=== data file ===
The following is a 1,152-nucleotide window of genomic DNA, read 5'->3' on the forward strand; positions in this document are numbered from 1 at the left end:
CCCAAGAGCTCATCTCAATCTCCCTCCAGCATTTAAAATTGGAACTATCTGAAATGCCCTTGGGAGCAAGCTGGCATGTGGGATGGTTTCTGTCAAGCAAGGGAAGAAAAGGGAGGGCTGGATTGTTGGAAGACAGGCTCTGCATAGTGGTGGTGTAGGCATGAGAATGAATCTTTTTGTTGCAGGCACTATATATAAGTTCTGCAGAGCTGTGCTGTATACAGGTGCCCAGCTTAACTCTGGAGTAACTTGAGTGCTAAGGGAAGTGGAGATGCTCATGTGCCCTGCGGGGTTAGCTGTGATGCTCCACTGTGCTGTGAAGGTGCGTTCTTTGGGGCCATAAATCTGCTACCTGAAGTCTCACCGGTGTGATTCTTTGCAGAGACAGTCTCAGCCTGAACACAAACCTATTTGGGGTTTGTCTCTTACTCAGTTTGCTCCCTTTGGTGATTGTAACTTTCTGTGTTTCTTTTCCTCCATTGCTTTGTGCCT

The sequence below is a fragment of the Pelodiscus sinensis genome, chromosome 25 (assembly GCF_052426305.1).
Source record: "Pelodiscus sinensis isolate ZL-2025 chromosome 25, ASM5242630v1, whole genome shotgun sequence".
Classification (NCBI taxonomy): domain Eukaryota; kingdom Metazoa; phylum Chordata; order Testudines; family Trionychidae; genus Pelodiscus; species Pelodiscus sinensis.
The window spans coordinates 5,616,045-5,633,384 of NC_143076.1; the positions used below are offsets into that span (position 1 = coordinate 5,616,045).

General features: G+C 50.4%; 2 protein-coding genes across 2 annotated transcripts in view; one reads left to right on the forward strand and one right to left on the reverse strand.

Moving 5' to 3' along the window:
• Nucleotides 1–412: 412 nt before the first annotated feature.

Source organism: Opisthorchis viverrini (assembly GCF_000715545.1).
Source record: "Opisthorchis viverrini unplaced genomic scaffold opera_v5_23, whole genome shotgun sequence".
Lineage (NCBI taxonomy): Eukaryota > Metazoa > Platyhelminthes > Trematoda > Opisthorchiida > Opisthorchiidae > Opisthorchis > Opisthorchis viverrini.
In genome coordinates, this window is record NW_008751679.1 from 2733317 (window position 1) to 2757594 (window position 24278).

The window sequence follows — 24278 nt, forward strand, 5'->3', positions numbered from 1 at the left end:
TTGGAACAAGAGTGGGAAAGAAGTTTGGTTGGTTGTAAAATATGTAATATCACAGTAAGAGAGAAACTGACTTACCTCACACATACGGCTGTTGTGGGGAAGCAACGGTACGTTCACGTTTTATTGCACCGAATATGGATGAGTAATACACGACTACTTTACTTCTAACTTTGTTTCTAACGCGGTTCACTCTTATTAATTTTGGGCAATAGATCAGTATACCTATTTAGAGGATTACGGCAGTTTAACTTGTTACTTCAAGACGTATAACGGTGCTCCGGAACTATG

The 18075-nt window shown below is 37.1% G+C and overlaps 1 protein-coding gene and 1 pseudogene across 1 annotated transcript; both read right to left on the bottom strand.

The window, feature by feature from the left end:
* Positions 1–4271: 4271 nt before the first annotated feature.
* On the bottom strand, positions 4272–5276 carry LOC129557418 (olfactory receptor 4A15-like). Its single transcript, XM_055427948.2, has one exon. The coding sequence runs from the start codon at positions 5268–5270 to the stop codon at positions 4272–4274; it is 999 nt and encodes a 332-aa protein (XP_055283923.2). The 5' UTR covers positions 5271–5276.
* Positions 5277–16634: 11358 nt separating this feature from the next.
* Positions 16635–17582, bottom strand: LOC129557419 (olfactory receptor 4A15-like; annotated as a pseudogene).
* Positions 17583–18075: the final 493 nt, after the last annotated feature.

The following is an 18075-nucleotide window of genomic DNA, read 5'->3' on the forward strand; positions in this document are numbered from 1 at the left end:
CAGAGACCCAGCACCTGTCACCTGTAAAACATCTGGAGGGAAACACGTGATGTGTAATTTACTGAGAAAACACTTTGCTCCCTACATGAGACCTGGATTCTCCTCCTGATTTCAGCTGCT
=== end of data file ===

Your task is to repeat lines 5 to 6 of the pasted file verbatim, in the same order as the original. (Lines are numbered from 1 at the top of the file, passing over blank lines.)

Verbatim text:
Classification (NCBI taxonomy): domain Eukaryota; kingdom Metazoa; phylum Chordata; order Testudines; family Trionychidae; genus Pelodiscus; species Pelodiscus sinensis.
The window spans coordinates 5,616,045-5,633,384 of NC_143076.1; the positions used below are offsets into that span (position 1 = coordinate 5,616,045).